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MT 27 March 2016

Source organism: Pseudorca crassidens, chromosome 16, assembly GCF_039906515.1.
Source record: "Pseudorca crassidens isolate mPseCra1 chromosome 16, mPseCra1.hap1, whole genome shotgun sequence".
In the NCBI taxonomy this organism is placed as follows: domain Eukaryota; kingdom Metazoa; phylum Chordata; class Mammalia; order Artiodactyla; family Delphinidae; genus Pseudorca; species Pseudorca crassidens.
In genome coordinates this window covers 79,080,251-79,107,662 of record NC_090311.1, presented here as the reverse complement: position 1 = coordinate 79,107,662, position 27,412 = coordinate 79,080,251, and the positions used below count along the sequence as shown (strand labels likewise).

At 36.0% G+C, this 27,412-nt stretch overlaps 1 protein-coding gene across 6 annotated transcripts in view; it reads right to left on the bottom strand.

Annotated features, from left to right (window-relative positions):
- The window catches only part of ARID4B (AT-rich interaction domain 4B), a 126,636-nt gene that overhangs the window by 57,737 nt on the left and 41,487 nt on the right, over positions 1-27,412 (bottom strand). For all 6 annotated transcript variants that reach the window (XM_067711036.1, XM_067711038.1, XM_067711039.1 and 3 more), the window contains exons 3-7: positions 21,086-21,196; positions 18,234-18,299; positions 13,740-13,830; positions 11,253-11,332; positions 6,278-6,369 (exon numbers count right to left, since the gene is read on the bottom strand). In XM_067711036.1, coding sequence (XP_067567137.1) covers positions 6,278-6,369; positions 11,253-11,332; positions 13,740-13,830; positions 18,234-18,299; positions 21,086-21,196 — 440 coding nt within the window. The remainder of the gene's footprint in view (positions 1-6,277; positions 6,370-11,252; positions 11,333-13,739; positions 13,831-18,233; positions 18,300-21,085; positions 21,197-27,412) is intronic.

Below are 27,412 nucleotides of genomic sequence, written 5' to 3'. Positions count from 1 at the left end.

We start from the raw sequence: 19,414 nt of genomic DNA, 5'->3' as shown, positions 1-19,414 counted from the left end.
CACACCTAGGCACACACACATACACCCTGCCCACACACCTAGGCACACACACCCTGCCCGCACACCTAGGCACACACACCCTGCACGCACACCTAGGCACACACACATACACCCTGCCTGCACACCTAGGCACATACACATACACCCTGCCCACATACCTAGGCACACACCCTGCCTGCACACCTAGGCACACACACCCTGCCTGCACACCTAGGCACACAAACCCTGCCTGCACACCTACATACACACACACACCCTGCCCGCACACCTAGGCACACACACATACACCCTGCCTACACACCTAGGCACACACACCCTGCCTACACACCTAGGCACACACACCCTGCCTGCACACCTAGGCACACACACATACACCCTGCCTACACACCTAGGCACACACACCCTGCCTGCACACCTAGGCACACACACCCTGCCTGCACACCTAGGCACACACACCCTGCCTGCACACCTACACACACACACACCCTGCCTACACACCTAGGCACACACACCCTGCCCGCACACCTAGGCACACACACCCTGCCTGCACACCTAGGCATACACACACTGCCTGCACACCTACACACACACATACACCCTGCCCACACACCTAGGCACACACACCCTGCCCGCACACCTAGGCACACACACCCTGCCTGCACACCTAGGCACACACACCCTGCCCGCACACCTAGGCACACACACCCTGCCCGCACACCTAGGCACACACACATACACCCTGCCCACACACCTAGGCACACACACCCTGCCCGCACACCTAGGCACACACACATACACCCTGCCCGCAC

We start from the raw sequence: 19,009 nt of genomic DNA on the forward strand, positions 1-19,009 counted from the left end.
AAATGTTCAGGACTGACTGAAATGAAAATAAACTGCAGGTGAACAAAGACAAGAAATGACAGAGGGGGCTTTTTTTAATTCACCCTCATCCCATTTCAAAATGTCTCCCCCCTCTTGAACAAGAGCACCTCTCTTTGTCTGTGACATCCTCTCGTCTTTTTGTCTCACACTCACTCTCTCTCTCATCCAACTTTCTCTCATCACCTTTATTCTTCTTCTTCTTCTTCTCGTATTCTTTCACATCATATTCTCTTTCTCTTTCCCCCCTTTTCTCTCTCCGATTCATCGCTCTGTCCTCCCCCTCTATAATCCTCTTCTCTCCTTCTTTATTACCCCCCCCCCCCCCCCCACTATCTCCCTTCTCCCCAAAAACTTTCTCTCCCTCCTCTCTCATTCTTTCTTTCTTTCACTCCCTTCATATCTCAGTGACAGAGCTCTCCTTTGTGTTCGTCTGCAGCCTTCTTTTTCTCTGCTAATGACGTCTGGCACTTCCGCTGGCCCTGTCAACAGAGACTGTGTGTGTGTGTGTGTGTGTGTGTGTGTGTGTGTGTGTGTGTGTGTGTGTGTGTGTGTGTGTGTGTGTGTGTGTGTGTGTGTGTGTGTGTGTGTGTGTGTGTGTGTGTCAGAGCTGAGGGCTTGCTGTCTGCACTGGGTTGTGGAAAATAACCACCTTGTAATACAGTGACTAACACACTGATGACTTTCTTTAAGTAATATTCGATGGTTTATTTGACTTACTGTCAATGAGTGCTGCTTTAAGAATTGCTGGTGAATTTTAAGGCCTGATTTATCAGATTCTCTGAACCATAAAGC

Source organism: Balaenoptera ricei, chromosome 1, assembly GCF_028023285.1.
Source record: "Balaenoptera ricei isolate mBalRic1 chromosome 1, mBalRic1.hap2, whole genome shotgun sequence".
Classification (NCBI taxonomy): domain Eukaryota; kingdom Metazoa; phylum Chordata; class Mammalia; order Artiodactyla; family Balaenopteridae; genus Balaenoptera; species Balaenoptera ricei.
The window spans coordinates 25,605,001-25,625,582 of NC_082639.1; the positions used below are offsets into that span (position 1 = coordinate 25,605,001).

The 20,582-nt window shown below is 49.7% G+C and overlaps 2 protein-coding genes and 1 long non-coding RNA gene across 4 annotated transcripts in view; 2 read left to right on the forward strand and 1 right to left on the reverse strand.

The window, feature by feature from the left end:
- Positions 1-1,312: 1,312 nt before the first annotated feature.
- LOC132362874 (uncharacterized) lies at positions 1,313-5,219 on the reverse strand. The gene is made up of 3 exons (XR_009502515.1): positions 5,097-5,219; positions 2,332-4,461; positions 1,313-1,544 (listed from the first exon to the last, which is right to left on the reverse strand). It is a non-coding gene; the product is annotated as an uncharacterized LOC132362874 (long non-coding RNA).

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Opinion 23 maltatoday, SUNDAY, 27 MARCH 2016 Opinion Defiance in the face of horror We are only as strong as we are united I t is hard to imagine a more difficult time for Belgium than in the aftermath of the terror attacks in Brussels. An uneventful start to a normal Tuesday was shattered by twin attacks on Brussels Airport and the metro station closest to the European Parliament and other EU institutions. I was in Brussels heading a meeting when the news came through. The shock around the table was tangible. The airport and metro station we all use so often had been bombed, innocent people were murdered by fanatics intent on attacking not only Belgium but everything that Europe stands for. It was the longest day I remember in Brussels. Everyone was on a knife edge waiting for the next attack. But while people were scared and concerned, there was a palpable feeling of defiance and resilience – a determination not to allow these murderous thugs to condition how we live our lives. A few hours after the attacks, as the full horror became known, people gathered in public spaces all around the Belgian capital to support one another and to show that despite being bruised they would not be beaten by terror. European Commission President Jean-Claude Juncker captured the mood perfectly saying "I am saddened but not desperate. Seeing the young generation sing and countering hate with a message of love, gives me hope". As politicians we have an even greater responsibility to ensure that these attacks do not serve to spread unacceptable racism or xenophobia. Of course we must respond (and we will) but our response must be rooted in our European value system that these killers so much despise. It is also true that the worst day brought out the best in people, with emergency responders, law enforcement and hospital workers doing their best in horrific circumstances. Nearby hotels morphed into field hospitals and everyone did what they could to help. With the airport closed, our own national airline, Air Malta led an outstanding effort to get the Maltese community back home to Malta, re- routing people and laying on buses to ensure we all made it back. As shock begins to give way to grief and anger, there is a realisation that we – all of us – are facing an enemy bent on our destruction, that must be defeated and Europe must have the tools to respond and to respond swiftly. Our law enforcement agencies must be able to be one step ahead of the criminals. Playing catch up is simply not good enough. To do this, we must also have a tough legislative response. The first step must be to strengthen Europol. Our law enforcement authorities need to speak to each other more and need to cooperate much better. If we do not have adequate sharing of information then criminals and terrorists will continue to exploit gaps in our intelligence apparatus. That cannot be allowed. We must also immediately implement what is called a Passenger Name Record System or PNR. This would allow our authorities to have access to the information of anyone catching a plane or arriving in Europe. This is legislation that has been on the table for months now but keeps getting blocked by the left wing groups in the European Parliament. We owe it to our citizens to ensure that we pass this cornerstone piece of legislation at the earliest opportunity and we should give real thought to extending this to other means of transportation too. States also need better powers to cancel and revoke passports of those who travel to Syria and other conf lict zones around the world only to return to Europe to recruit and radicalise more citizens. These so-called foreign fighters do not deserve the protection their European passports grants them. We have to be able to overcome the remaining legal obstacles as soon as possible. We must also come down much harder on hate preachers and those who spread hate within our communities as well as those who abuse the Internet to spread their message of evil. These people target vulnerable youth and we should counter their terrorist narrative that attracts people to the jihadist banner. The plan in Brussels was to kill as many people as possible indiscriminately. Men, women and children from every nationality, from every background and from every religion were killed. Like all people who have used public transport in Brussels, I know the proportionately high percentage of members of Brussels' Arab and Muslim community who use and work on the public transport system everyday. No one was spared. This was an attack on them too. This was an attack on all of us. Roberta Metsola is a Nationalist MEP Roberta Metsola T he day when all lives matter just as equally still awaits for humanity. The attacks in France and Belgium made it to the headlines, but the ones in Turkey and Syria merely alerted some leaders or members of civil society. Egoism plays a very crucial role here, it highlights the indifference that underpins such situations. If all lives matter equally, then the terrorist attacks in Brussels wouldn't have dominated the news while hardly anyone barely expressed solidarity with the casualties in Ankara. The popular phrase that these barbaric acts are a threat to the values of Europe is very correct in principle. However, one must always keep in mind that as European citizens human rights are celebrated and granted to all humans. People are dying every day in every corner of the world, but we empathise with those who might have been us. This individualism is itself an attack on Europe and humanity as a whole. The leaders of the world spoke, there are those who sought to reach out for peaceful measures and called for unity while others took advantage of this to push forward their agendas against immigration and Muslims. Even here it is clear that there is an imbalance, the leaders of the nations react only when the Western world is under threat. If we fail to realise that this is not religious but purely political then there is no end. As misinformed as a Muslim person can be, killing in the name of God was not and will never be religious. Without separation of religion and state, every political point is made through religion. Immigrants from Syria have been escaping this very ideology and are seeking peace. They should not be scapegoated because they too are being persecuted. Fear must not blind us from understanding others. Closing borders and blaming the many innocent Muslims will definitely not bear fruit. The vulnerable people in the community are always those who will be targeted because if the state does not provide solutions, people will blame those who they feel superior to. The barbaric attacks in Ankara and Brussels are indeed a tragedy, however the greater the struggle the more glorious the triumph. It is time to look into measures which will benefit all humanity and honour those people who have died with more than just a status on social media because indeed the world cannot lose more precious souls. Sara Ezabe is a recipient of the Queen's Young Leaders Award Sarah Ezabe